No first-year coach in Washington’s men’s hoops history has pulled off a quicker turnaround than Mike Hopkins, who almost can’t believe it himself.
Despite a fade in the final six weeks, the Washington men’s hoops turnaround under first-year head coach Mike Hopkins was a revelation. He took holdovers from the collapsed regime of Lorenzo Romar, added a local recruit he convinced to stay, Jaylen Nowell, instilled organization and inspiration, and went from nine wins to 21.
Atop the slag heap of a men’s basketball season in the Pac-12 Conference, the Huskies were the rose.
To the list of exactly everyone in the college hoops world who didn’t see this coming, add one — Hopkins.
“It’s everything I always thought it would be, and even better,” Hopkins told Associated Press reporter Tim Booth in January. “That’s not because our record or wins and losses, but experience . . . It feels great to be stretched, and challenged and pulled. It’s been incredible.”
By one measurement, UW hoops hasn’t been stretched like this in its history.
The season ended Monday at 21-13 after an 85-81 road loss in the second round of the National Invitation tournament to St. Mary’s, at 30-5 perhaps the best team not asked to the NCAA tourney dance.
The 12-win improvement year-over-year exceeded by one the previous mark for first-year coaches set by none other than Clarence S. “Hec” Edmundson, for whom the hoops house was named (yes, kidlets, there was a time when high-achieving people were more honored than corporations).
Colleague Steve Rudman compiled a chart that shows in 1920-21, the Huskies were 18-4 in Edmundson’s first season after Stub Allison went 7-8. The 11-game pivot stood for nearly a century until Hopkins, an accomplished but unsatisfied assistant for 22 years under Syracuse legend Jim Boeheim, came west.
Once Hopkins realized that Boeheim at 73 was just getting going after 42 years, the notion of the promised succession to head coach at his alma mater seemed a little silly.
“I had become the joke,” he told the Washington Post’s John Feinstein in February. “People would say, how long have you been associate coach in waiting? Fifteen years? More? It was as if they were counting in dog years.”
It’s hard to know whether Hopkins’ decision to abandon the royal line of succession at a fabled program was more surprising than the success he had in his first season at Montlake. But it matters not because the deed was done well. What seemed a reach by athletics director Jen Cohen turned out to be a firm grasp of the circumstances and the need.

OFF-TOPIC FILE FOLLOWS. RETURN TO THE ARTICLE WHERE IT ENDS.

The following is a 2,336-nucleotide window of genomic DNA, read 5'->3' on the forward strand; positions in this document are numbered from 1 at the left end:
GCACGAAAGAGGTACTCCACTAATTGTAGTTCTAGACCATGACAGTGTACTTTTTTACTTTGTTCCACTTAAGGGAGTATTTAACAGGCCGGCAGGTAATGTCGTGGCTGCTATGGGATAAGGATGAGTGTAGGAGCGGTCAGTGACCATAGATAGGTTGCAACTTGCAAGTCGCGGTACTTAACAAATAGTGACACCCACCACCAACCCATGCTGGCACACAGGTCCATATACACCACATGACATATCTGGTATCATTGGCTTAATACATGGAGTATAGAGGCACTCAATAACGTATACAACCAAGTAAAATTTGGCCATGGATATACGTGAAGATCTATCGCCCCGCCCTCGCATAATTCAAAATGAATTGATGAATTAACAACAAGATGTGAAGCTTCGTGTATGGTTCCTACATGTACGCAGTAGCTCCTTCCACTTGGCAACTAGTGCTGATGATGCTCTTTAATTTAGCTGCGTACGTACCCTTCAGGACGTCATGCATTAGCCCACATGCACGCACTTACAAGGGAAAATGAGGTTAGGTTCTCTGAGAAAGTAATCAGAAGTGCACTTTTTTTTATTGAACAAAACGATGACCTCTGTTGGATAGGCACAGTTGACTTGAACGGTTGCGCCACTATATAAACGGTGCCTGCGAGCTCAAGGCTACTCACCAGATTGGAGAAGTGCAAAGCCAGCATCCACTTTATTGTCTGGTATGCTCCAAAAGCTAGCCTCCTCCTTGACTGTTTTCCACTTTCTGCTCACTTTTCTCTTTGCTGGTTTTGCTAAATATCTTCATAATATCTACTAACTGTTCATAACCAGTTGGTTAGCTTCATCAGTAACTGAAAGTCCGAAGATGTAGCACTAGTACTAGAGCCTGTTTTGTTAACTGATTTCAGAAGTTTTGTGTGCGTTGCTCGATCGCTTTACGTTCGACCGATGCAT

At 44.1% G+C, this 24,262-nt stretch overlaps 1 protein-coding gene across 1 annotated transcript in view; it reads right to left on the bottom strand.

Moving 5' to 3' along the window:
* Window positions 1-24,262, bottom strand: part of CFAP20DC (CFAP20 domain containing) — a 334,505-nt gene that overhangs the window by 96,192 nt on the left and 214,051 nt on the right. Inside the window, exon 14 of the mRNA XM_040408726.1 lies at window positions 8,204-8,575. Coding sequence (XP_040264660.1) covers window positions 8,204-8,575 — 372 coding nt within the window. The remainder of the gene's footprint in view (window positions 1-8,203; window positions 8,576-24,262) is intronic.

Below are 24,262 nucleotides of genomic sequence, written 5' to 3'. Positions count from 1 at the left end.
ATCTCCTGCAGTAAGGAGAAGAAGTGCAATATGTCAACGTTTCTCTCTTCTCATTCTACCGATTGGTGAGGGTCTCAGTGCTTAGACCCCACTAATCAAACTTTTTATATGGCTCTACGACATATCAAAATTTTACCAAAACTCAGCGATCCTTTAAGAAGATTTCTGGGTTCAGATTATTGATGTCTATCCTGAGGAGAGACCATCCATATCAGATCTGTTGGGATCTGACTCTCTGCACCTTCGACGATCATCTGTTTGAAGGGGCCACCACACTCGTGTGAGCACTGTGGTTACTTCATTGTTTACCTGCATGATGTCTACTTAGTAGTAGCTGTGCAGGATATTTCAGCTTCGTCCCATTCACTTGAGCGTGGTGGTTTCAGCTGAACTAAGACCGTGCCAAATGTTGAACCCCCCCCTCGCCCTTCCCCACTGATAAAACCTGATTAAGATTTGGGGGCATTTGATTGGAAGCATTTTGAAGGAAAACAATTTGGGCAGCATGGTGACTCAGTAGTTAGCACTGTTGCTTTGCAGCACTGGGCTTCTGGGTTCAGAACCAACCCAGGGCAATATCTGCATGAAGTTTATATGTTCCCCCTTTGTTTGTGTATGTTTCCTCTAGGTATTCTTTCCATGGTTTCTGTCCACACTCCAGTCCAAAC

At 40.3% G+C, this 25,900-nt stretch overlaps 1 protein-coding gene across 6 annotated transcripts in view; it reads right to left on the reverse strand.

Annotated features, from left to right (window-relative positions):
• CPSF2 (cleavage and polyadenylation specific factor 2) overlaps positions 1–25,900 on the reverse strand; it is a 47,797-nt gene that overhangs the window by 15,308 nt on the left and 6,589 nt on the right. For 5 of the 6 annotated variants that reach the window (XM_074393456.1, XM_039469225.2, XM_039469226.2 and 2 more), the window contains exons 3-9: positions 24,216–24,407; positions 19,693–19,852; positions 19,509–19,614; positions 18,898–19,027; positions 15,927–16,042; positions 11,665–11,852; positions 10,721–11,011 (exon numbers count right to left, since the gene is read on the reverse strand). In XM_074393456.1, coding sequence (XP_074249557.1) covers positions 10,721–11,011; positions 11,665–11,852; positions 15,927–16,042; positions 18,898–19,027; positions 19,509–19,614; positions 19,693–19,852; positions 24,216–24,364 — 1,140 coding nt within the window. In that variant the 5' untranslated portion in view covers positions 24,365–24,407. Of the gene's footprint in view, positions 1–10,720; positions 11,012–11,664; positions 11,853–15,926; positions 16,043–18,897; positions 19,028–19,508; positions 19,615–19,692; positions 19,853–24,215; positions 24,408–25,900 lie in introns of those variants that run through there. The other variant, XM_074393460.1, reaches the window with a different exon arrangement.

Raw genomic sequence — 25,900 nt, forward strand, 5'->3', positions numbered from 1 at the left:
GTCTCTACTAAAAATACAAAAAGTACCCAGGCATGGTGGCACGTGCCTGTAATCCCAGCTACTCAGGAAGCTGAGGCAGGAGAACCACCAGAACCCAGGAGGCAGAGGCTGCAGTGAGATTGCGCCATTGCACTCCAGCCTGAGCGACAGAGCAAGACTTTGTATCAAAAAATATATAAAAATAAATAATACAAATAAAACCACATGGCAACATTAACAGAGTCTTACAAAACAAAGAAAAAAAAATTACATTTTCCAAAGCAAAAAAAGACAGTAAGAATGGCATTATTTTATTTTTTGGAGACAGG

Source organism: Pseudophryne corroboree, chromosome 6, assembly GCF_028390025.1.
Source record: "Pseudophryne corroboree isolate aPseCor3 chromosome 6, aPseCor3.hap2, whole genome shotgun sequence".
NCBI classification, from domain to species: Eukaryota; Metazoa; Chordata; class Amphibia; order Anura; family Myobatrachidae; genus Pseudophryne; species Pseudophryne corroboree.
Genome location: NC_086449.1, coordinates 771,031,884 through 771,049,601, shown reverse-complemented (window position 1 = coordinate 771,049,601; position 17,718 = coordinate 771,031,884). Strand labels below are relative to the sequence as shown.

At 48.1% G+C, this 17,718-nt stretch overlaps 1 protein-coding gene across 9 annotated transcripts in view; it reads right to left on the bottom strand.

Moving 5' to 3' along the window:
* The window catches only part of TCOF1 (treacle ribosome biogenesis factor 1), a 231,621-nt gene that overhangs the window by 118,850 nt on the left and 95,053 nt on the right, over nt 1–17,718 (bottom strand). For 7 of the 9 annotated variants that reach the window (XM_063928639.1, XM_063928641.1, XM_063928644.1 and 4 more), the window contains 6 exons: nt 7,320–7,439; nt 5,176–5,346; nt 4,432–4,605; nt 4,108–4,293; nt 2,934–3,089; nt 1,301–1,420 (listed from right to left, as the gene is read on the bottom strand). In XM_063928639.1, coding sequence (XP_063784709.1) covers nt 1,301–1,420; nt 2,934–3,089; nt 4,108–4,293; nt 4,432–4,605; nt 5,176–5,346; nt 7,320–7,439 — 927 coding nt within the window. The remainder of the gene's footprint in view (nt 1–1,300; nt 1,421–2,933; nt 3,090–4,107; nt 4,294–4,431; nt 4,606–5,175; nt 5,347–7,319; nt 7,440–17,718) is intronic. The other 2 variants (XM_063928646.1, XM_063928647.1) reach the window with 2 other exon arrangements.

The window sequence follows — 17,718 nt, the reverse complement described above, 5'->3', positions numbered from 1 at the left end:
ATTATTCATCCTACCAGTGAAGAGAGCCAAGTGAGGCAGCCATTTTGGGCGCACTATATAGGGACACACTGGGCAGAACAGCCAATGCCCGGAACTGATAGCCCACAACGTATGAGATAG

The season peaked Feb. 3 with the upset of eventual conference champion Arizona on a buzzer-beater by Dominic Green for a 78-75 triumph. Thereafter the Huskies lost seven of their final 11 to fall out of the unanticipated conversation about making the NCAA tourney field after a six-year absence.
The win over the Wildcats revealed a weakness that helped thwart the tourney bid: An over-reliance on freshman Nowell. The game-winning shot developed out of a bad play call and execution: A clear-out so Nowell could work from the top of the key one-on-one.
Hopkins had gone to the play several times earlier in the season, with success. But defenses became hip, sliding over a second player to help to frustrate Nowell, who led the team in turnovers (83) as well as scoring (16.5 ppg on 45 percent shooting).
This time, UA’s seven-foot center, Deandre Ayton, was waiting and swatted the shot nearly into the University Village parking lot. Green intercepted the sizzler and converted it into one of the most memorable moments in UW hoops history.
Lucky bounce? Sure. Every team gets a few, and UW was in position to exploit it by being tied with the then-14th ranked team in the country.
Bad sign? No. Hopkins may have over-played to a star talent, but he won’t be the last coach so inclined. The key for the future is a of talent balance so a defense can’t cheat.
The problem seems to have had a partial solution this week. Word came this week that the Huskies received a verbal commitment from seven-foot center Bryan Penn-Johnson from Wasatch Academy in Pleasant, UT.
Blessed beyond words to announce my commitment GO DAWGS!!!! 🐺🐺🐺🎒🎒 pic.twitter.com/gxXlMQQjmz
— King BPJ👑 (@the_statement14) March 20, 2018
For whatever these things mean, ESPN ranked Penn-Johnson 85th in its recruiting list for next season, and ninth among centers. Video shows him to be a mobile big guy capable of way more scoring inside than noble but over-matched Sam Timmins, the 6-11 redshirt freshman starter this season.
Whether Nowell thinks he’s NBA-ready isn’t yet known — he isn’t, as anyone including even the late Dr. James Naismith can tell — but Johnson’s arrival with three others who formally committed in the early signing period, suggests that word has traveled fast about Hopkins.
It probably helps that Washington’s name hasn’t surfaced yet in the FBI investigation of big-time college hoops. Since the industry at the top is mostly corrupt, it would be wise to to assume nothing either way.
But if there is no implication, Hopkins is well-positioned to exploit the pending chaos.
Gonzaga coach Mark Few has become semi-famous for his post-game, locker-room handstands to celebrate big wins. Hopkins has mastered the instant turn-around. At some point, Huskies’ fans may want to consider planning for a group cartwheel after a win over the Bulldogs.